Speakers cautioned about use of the QALY measure by insurers to determine what types of care should be covered. The QALY can lead to the undervaluing of quality-of-life improvements, especially for people with disabilities, and can be used to justify limits on access to care. Medical value determinations must consider the social and personal benefits of medical treatment. To read more about the July PIPC panel, visit pipcpatients.org/qaly-panel.html.

The Epilepsy Foundation will continue to advocate for the patient voice to be included in the dialog around value as policymakers consider reforms intended to improve the delivery of quality health care and bend the ever-growing health care cost curve.

CDC Update: Epilepsy Population at an All-Time High

On August 10, 2017, the Centers for Disease Control and Prevention (CDC) released new data about epilepsy prevalence, estimating that at least 3.4 million Americans are currently living with epilepsy, including 470,000 children. For the first time, the new data also show the state-by-state prevalence of epilepsy, providing definitive reporting on epilepsy populations in each state.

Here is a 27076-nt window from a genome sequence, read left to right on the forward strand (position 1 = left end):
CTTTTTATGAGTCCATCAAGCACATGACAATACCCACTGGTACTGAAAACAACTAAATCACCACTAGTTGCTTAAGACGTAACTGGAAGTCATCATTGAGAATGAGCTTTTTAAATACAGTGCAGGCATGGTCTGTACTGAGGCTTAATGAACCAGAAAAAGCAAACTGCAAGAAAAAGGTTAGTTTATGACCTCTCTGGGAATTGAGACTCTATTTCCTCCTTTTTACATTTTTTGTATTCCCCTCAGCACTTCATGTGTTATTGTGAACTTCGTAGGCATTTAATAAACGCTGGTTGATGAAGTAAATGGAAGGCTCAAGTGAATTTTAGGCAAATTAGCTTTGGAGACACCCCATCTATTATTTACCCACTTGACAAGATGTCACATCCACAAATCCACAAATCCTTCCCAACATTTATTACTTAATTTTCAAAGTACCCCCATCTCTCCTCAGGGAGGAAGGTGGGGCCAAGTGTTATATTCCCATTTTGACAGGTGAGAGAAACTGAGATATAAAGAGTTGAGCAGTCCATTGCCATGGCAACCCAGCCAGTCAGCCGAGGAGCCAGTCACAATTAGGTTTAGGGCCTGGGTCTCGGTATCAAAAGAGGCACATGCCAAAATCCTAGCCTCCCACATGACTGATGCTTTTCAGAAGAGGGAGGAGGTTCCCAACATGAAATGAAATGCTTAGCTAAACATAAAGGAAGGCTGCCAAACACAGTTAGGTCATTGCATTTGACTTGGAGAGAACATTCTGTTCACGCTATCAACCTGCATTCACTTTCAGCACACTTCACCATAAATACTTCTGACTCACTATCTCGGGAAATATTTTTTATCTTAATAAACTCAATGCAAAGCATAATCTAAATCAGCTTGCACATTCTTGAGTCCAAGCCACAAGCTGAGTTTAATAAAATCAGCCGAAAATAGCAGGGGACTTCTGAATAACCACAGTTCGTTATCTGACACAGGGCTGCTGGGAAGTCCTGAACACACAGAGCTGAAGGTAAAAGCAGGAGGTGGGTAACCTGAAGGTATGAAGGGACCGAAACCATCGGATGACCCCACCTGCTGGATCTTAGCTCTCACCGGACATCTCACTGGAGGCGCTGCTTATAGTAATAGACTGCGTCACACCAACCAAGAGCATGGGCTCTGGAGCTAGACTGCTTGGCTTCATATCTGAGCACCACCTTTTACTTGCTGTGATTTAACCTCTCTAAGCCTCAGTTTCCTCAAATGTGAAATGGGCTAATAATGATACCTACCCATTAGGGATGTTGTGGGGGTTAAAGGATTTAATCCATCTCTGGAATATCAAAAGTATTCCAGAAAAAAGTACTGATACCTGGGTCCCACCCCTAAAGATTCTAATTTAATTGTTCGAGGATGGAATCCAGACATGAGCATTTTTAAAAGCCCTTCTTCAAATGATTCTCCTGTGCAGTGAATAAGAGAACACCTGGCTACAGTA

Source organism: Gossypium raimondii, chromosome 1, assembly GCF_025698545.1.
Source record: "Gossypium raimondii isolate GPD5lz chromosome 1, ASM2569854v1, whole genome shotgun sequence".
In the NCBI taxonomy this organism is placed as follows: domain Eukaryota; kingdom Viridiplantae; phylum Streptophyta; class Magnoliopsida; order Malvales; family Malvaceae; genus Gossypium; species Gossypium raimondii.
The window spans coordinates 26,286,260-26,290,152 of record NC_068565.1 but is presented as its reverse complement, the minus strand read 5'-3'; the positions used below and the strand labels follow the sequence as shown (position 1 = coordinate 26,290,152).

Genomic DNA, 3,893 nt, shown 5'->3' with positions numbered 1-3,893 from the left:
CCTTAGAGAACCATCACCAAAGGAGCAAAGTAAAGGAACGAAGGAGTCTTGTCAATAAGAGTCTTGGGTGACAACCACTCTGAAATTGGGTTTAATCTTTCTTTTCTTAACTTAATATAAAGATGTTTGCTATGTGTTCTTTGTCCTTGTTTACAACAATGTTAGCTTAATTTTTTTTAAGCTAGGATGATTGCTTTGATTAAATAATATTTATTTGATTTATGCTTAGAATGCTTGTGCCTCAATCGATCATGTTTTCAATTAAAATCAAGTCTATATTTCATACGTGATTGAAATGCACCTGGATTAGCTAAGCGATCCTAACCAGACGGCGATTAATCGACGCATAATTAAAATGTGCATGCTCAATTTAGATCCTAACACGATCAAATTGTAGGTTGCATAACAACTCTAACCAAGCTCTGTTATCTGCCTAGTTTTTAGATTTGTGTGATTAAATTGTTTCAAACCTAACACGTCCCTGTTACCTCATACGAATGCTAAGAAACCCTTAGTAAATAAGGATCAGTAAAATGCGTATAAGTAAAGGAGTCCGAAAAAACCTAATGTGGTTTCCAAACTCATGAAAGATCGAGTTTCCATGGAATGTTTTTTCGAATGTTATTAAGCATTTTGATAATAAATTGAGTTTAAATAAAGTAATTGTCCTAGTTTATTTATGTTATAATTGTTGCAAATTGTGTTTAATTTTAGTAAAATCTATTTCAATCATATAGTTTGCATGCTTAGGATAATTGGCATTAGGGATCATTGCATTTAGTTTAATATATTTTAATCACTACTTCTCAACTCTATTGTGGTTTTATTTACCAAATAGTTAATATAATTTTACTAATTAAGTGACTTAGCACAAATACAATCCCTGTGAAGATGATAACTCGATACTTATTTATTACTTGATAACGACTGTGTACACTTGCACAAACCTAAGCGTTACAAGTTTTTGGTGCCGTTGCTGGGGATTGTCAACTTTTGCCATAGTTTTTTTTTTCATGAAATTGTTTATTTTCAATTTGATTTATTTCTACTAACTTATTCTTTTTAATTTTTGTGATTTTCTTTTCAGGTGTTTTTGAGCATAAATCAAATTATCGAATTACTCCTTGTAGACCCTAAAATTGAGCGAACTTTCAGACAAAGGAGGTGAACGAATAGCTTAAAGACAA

The number of Americans reported living with epilepsy has risen 1.1 million since 2010, demonstrating the need for improved access to appropriate epilepsy care. To learn more about the new CDC numbers, read the Epilepsy Foundation's press release here.

State Advocacy

Epilepsy Foundation Attends National Conference of State Legislatures Annual Summit

In early August, the Epilepsy Foundation Public Policy team joined thousands of legislators, legislative staff, and representatives from advocacy groups at the National Conference of State Legislatures - Legislative Summit in Boston, MA. Our local affiliate, the Epilepsy Foundation of New England, was also in attendance. Over the course of the four-day conference, Foundation staff talked to hundreds of lawmakers and legislative staff about our policy priorities, with a special emphasis on reducing the burden of step therapy on people living with epilepsy and other chronic conditions.

To learn more about the public policy priorities of the Epilepsy Foundation visit advocacy.epilepsy.com/policy-priorities